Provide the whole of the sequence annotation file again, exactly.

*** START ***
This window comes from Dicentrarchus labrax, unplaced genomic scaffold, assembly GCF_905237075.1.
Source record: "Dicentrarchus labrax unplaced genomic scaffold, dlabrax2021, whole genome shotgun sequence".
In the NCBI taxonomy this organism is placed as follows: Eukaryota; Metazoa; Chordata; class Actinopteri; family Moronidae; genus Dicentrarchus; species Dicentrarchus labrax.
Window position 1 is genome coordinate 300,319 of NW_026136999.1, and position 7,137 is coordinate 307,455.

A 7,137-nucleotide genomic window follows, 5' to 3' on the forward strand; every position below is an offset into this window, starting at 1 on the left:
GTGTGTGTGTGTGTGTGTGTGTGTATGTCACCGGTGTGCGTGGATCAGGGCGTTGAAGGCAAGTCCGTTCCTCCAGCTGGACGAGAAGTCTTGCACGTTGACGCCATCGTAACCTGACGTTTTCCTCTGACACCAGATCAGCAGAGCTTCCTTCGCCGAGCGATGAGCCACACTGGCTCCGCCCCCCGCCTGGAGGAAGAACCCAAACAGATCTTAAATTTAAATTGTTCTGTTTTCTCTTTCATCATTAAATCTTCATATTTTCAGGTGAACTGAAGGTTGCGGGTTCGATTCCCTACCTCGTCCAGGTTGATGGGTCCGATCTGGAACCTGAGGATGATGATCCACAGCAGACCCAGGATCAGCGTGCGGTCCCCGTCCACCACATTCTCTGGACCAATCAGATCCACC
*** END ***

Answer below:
This window comes from Dicentrarchus labrax, unplaced genomic scaffold, assembly GCF_905237075.1.
Source record: "Dicentrarchus labrax unplaced genomic scaffold, dlabrax2021, whole genome shotgun sequence".
In the NCBI taxonomy this organism is placed as follows: Eukaryota; Metazoa; Chordata; class Actinopteri; family Moronidae; genus Dicentrarchus; species Dicentrarchus labrax.
Window position 1 is genome coordinate 300,319 of NW_026136999.1, and position 7,137 is coordinate 307,455.

A 7,137-nucleotide genomic window follows, 5' to 3' on the forward strand; every position below is an offset into this window, starting at 1 on the left:
GTGTGTGTGTGTGTGTGTGTGTGTATGTCACCGGTGTGCGTGGATCAGGGCGTTGAAGGCAAGTCCGTTCCTCCAGCTGGACGAGAAGTCTTGCACGTTGACGCCATCGTAACCTGACGTTTTCCTCTGACACCAGATCAGCAGAGCTTCCTTCGCCGAGCGATGAGCCACACTGGCTCCGCCCCCCGCCTGGAGGAAGAACCCAAACAGATCTTAAATTTAAATTGTTCTGTTTTCTCTTTCATCATTAAATCTTCATATTTTCAGGTGAACTGAAGGTTGCGGGTTCGATTCCCTACCTCGTCCAGGTTGATGGGTCCGATCTGGAACCTGAGGATGATGATCCACAGCAGACCCAGGATCAGCGTGCGGTCCCCGTCCACCACATTCTCTGGACCAATCAGATCCACC